You can set up to 25 bookmarks to save your favorite sites. If your network supports an automatic connection, you can choose to have the GPRS context created as soon as you turn your phone on. The connection stays on in the background all the time, as long as you have network coverage. You can take advantage of this continuous connection when browsing the Internet. When you are finished browsing, the connection stays active for quick access the next time you need to download information. After running several comparisons, the "always online" feature brought up my homepage in under five seconds. However, when I used the "when needed" connection, the time was a consistent 17 seconds. In addition, you can still receive a call if you are using the WAP browser over GPRS, your data call is put on hold and you can just press the key to answer an incoming call. After you end your voice call, the GPRS connection automatically resumes.
Strengths of the 8390: The strength of this handset was the easy readability of the display screen and its overall size. The touchpad is well-lit and very ergonomic with easy stroke functionality without tripping over your fingers. The OS is easy to navigate due to the hierarchy model with all paths leading back to the beginning. The menu shortcuts are another time-saving navigation feature.
Weaknesses of the 8390: A switch to turn the light on and off at the viewer's discretion would be a nice feature to have. This phone doesn't support J2ME. And we'll have to wait for color in future Nokia handsets.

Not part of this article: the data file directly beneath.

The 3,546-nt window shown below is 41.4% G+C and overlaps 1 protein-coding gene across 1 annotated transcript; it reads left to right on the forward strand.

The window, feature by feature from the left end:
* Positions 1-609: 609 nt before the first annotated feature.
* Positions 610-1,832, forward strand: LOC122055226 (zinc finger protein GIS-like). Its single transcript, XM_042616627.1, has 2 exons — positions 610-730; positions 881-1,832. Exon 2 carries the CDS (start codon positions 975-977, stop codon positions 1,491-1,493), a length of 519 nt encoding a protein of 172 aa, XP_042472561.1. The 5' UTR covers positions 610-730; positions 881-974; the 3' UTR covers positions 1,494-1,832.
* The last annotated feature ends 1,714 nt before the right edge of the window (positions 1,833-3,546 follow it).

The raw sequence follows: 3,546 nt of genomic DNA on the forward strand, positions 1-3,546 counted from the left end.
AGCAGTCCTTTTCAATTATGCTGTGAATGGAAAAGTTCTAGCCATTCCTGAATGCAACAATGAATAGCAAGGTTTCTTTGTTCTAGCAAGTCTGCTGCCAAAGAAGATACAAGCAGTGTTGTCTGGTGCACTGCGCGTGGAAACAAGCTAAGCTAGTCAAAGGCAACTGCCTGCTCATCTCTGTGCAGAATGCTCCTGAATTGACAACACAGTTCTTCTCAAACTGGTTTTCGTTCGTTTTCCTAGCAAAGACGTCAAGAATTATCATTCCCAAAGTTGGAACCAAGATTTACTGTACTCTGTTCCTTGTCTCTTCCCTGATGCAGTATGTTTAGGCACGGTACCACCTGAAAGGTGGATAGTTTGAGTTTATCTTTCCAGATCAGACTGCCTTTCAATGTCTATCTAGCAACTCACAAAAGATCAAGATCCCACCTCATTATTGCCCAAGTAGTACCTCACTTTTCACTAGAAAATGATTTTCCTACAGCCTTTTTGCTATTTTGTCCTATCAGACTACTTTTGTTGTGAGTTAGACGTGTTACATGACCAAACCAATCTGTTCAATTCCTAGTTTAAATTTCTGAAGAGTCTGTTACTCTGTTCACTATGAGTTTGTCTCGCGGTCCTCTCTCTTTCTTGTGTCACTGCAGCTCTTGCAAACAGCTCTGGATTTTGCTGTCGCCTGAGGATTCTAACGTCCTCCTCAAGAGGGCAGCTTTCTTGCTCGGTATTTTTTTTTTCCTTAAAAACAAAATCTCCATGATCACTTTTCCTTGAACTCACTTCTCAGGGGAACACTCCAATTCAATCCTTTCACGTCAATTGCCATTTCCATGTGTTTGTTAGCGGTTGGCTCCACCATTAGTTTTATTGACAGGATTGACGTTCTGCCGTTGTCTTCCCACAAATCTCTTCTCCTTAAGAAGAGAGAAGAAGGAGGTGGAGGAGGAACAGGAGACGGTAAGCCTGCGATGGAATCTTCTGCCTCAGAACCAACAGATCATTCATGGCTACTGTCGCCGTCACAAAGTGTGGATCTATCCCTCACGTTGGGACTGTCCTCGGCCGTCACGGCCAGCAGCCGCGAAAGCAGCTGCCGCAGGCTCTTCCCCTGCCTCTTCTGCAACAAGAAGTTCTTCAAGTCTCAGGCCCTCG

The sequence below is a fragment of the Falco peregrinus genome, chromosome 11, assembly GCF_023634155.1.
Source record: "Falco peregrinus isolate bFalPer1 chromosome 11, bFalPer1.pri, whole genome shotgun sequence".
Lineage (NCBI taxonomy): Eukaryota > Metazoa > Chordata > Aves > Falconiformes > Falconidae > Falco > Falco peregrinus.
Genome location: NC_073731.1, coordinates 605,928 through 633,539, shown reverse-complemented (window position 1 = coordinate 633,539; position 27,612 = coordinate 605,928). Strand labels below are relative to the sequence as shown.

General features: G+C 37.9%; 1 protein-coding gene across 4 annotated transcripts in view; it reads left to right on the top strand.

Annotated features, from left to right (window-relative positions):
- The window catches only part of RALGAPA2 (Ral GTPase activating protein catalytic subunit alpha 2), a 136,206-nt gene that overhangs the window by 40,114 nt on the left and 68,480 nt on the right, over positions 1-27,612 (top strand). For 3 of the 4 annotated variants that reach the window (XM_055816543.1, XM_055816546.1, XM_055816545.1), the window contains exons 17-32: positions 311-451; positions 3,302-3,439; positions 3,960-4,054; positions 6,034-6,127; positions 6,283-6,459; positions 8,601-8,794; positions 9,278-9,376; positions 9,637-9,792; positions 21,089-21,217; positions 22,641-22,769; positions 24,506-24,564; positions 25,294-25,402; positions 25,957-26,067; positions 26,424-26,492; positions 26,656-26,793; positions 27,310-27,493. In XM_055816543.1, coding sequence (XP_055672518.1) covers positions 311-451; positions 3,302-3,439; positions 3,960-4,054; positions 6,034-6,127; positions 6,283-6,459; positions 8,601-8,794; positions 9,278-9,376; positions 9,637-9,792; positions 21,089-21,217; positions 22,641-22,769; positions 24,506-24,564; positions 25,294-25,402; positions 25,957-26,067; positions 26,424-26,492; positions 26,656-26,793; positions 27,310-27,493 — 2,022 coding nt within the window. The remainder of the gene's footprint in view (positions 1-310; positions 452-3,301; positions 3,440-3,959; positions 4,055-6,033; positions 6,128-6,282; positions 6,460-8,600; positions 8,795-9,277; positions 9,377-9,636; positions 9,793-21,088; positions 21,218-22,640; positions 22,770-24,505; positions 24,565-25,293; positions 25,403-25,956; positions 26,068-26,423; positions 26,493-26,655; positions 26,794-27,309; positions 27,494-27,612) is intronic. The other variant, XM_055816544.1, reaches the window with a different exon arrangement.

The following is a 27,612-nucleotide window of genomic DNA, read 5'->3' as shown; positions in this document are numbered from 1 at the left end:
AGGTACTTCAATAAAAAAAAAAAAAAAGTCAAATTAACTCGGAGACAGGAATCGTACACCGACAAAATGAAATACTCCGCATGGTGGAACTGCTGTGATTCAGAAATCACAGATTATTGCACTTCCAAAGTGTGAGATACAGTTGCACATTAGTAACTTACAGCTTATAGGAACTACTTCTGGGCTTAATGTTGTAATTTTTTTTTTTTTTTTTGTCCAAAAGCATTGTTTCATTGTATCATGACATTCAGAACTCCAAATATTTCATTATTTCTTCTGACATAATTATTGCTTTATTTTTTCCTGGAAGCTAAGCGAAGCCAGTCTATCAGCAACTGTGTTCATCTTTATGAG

We know from our readers that they love Chat functionality and unfortunately the 8390 doesn't offer mobile Chat. However, this may be a US carrier issue as much as a handset issue as few US carriers have picked up on this phenomenon as yet. There was also a great deal of difficulty in obtaining the gateway setup parameters from our local GPRS carrier. This also appears to be primarily a US issue. In a similar scenario in Europe, a two minute call to that carrier's customer service yielded quick access to that carrier's gateway setup information.
Overall, the Nokia 8390 is a great mobile device for someone wanting good phone functionality, good text functionality, and added PDA features. It is easy and fun to use. The more I use GPRS handsets, the more excited I am about the possibilities this technology has to offer. Although the networks have a lot of growing to do, our experience was very positive. The phone responded well when the network was available.
Some tips on setting up your GPRS handset: Get as much "bang for the buck" as possible with a one-button stroke. Program your handset for maximum benefit and usability. Get your bookmarks ready, program your own homepage, etc. Then when you're away from your desktop, you have your personal information at the ready using a minimum number of keystrokes. Creating a personal environment on your handset makes for a very user friendly and fun mobile experience.
AT&T just cut an agreement to offer the Nokia 8390, so U.S. customers should start seeing these handsets apearing on the shelves soon.